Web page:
Maryland high school shooting: Two students injured, suspected gunman dead after incident at Great Mills High School

Great Mills — Last Wednesday, students from Great Mills High School in Southern Maryland joined a nationwide “school walkout” to call for an end to gun violence and more school safety measures.

On Tuesday morning, those same students were evacuated from their own school after gunfire rang out.


The suspected gunman, 17-year-old student Austin Wyatt Rollins, was pronounced dead hours later at a local hospital. Two teenage students were being treated for their injuries — one, Jaelynn Willey, was in critical condition — and a school resource officer who fired at the gunman was unharmed.

“This is what we train for. This is what we prepare for and this is what we pray we never have to do,” said St. Mary’s County Sheriff Tim Cameron. “And on this day we realized our worst nightmare that our greatest asset — our children — were attacked in a bastion of safety and security, one of our schools.”


The entire incident played out in less than a minute at 7:55 a.m. in a hallway at Great Mills, a school 90 miles south of Baltimore that enrolls about 1,600 students.

Cameron said Rollins fired a Glock 9-millimeter gun at a 14-year-old boy and a 16-year-old girl, who was later identified as Willey. There’s “an indication that a prior relationship existed between the shooter and the female victim,” Cameron said, an angle that investigators were pursuing Tuesday.

The school’s resource officer, Deputy First Class Blaine Gaskill, responded quickly to the scene and “engaged” the shooter, Cameron said. As Gaskill fired at Rollins, Rollins “almost simultaneously” fired his gun, Cameron said.

Investigators are still trying to determine which bullets struck which individuals.

Willey suffered life-threatening injuries and was in critical condition at the University of Maryland Prince George’s Hospital Center, while the 14-year-old boy was in good condition at MedStar St. Mary’s Hospital.

Officers from multiple agencies are assisting with the investigation into the shooting, which included searching a car and a home, combing through social media accounts, interviewing witnesses, reviewing footage from surveillance cameras and tracing the ownership of the gun used by the student. Cameron said there were no immediately obvious warning signs on social media before the shooting, but said investigators still needed to take a deeper look.

The St. Mary’s County Sheriff’s Office urged anyone with information about the incident to contact the FBI.

Gaskill, the school resource officer, was in uniform at the time of the incident. He’s been with the sheriff’s office for nearly six years, after four years as a correctional officer. He’s been assigned to Great Mills as a school resource officer since the start of the school year.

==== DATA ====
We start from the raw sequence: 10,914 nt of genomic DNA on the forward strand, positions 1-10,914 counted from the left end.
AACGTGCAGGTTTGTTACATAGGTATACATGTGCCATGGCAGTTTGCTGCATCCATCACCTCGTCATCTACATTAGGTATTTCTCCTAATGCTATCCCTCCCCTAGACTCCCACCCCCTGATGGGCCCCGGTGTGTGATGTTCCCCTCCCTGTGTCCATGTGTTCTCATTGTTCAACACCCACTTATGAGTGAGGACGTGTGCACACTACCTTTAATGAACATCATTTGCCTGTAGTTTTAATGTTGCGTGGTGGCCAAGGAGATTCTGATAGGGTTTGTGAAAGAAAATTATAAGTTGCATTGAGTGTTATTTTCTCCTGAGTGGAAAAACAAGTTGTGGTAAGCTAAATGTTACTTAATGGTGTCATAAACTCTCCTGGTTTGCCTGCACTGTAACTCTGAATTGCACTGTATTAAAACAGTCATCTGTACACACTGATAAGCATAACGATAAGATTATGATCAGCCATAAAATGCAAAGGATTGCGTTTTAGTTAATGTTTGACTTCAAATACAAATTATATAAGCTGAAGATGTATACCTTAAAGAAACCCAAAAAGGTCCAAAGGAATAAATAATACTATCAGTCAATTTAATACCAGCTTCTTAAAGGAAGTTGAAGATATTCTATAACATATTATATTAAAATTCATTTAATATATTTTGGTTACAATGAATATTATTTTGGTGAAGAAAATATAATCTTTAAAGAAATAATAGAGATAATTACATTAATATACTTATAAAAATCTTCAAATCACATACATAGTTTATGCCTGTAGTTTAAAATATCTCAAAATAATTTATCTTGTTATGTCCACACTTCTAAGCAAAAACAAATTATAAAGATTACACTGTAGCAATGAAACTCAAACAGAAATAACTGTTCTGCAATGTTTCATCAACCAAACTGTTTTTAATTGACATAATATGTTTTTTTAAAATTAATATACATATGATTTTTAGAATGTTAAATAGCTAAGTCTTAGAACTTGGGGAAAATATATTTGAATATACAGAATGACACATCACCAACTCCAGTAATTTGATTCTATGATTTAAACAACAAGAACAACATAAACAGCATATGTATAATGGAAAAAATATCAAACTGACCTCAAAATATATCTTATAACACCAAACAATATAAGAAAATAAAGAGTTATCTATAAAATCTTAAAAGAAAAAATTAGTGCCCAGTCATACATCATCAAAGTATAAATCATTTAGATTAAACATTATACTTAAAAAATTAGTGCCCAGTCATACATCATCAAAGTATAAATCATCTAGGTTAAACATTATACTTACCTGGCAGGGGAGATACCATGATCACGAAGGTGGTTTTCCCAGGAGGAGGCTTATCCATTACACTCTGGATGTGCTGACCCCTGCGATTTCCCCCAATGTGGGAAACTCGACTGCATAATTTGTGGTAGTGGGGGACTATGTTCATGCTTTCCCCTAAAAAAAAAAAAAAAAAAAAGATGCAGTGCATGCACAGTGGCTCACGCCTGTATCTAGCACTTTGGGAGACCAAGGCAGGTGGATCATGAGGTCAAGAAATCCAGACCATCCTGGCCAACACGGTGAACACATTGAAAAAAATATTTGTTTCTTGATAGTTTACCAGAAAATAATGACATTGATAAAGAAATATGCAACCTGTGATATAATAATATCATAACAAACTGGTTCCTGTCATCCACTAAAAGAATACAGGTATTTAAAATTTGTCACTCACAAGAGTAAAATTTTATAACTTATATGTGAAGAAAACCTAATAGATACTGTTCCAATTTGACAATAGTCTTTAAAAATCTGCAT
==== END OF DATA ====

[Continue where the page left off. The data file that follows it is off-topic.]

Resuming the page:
Cameron praised Gaskill for responding quickly to the scene. He said all his deputies have been trained in how to respond to active-shooter situations as a single officer, instead of waiting to assemble a team.

“You go to the sound of gunfire,” he said.

Deputies, the school nursing staff and others provided first aid to the three teens who were shot, including applying a tourniquet and performing CPR, Cameron said.

Senior Terrence Rhames was standing with his friends outside their first-period class when he heard a shot. He knew instantly what the loud crack meant.

He started running, heading to a first-floor bathroom before thinking, “This is a dead end.” He turned instead to sprint toward the nearest exit. Out of the corner of his eye, Rhames said, he saw a girl fall.

“I just thank God I’m safe,” said Rhames, 18. “I just want to know who did it and who got injured.”


Parents were asked to meet their children at a reunification site on the Leonardtown High School campus, where counselors and other support staff were on hand.

Lexington Park resident Shonita Somerville said she had just dropped off her 11th-grade daughter when she got a call from her saying that there was a shooting in the school.

“She was walking in the hallway and said she heard a gunshot and kids running and crying and police running in with their guns,” Somerville said.

Somerville and her daughter were reunited two hours later.

“I never thought something like this would happen here. St. Mary’s is a small little place. Now, I can say: ‘You think it wouldn’t happen? It can happen to anybody,’ ” Somerville said.

No one answered the door Tuesday afternoon at Rollins' home in Lexington Park.


Toni Foreman, who lives across the street, said she was shocked to learn that Rollins might have been involved in the shooting.

He would often walk her son, 13-year-old Ivan Foreman, home after school, and just last week, the two boys played catch, she said. "I didn't know he had any guns," she said. "He was a very good kid."

She hesitated to say she regretted letting Rollins watch her son. "I don't know what the situation was," she said. "I wish he would have reached out for help."